La Liga strike: the key questions answered

– Why has an agreement still not been signed?
The Spanish Footballers Association (AFE) thinks the salary guarantees offered by the Spanish League (LFP) are insufficient. It considers the €40m on offer will not cover the past year´s debt or any future ones. Luis Rubiales, AFE President, says: “We don´t want relief measures, we want preventative ones. Any club unable to pay its debts should not be allowed to compete.”

– Why is there no agreement on image rights?
Image rights, according to the LFP, should be governed and owned by the clubs, something the AFE feel ought to be the responsibility of each individual player.

– How is the right to strike regulated in Spain?
By a 1977 Royal Decree. An actual Strike Law does not exist and there are different tribunals which interpret this decree.

– What steps are necessary to call a strike?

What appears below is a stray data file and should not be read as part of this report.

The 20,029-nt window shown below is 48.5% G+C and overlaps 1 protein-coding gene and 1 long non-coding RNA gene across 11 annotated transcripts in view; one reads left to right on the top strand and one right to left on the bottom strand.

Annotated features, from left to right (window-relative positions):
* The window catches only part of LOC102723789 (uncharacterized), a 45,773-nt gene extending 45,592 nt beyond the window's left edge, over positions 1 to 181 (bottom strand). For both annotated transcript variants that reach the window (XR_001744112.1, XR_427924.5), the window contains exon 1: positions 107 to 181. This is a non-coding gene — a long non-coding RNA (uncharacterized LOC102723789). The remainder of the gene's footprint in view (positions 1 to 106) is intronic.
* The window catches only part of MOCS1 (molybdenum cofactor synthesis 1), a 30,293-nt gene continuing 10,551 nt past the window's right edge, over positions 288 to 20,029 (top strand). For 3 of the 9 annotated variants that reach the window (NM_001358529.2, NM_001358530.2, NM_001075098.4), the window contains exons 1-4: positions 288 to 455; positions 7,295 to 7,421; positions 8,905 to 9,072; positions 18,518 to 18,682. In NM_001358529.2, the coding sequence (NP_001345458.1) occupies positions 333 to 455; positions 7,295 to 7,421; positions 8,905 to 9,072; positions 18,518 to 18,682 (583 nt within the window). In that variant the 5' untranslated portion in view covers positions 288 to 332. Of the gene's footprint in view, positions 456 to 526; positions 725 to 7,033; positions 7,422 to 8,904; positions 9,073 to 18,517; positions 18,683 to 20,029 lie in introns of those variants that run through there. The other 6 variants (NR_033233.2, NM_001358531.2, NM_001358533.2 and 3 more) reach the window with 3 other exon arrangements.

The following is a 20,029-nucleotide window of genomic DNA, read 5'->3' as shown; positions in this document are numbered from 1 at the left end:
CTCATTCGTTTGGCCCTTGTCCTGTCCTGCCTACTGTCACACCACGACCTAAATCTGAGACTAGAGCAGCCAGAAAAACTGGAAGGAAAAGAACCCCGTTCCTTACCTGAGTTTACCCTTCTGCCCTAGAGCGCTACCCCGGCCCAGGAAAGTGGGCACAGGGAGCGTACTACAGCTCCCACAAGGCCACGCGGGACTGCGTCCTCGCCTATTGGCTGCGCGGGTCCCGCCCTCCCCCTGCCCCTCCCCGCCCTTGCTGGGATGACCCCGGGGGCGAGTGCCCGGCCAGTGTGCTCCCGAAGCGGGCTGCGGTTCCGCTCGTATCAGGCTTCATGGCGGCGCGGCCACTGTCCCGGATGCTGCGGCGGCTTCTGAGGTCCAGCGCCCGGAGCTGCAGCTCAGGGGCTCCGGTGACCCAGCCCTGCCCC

This must be communicated to the relevant authorities five days before the start of any action. If it is a public service (which football is not) there must be 10 days notice given. A strike committee cannot be made up of more than 12 members.

– Can the players be sanctioned?
As long as they commit no professional misconduct, they cannot be sanctioned. However, whilst on strike they could have their contracts suspended along with their salary.

– Will the players have to stop training?
No. The strike only affects league fixtures. Before and after games they can carry on training as normal.

– Why do the LFP appear to misunderstand the planned stoppage?
The LFP believes it has adopted two historic measures for the future of Spanish football. One of them is the auto-regulation of finances clubs will need to adopt and the other is the ´Fondo de Garant

Related posts

Leave a Comment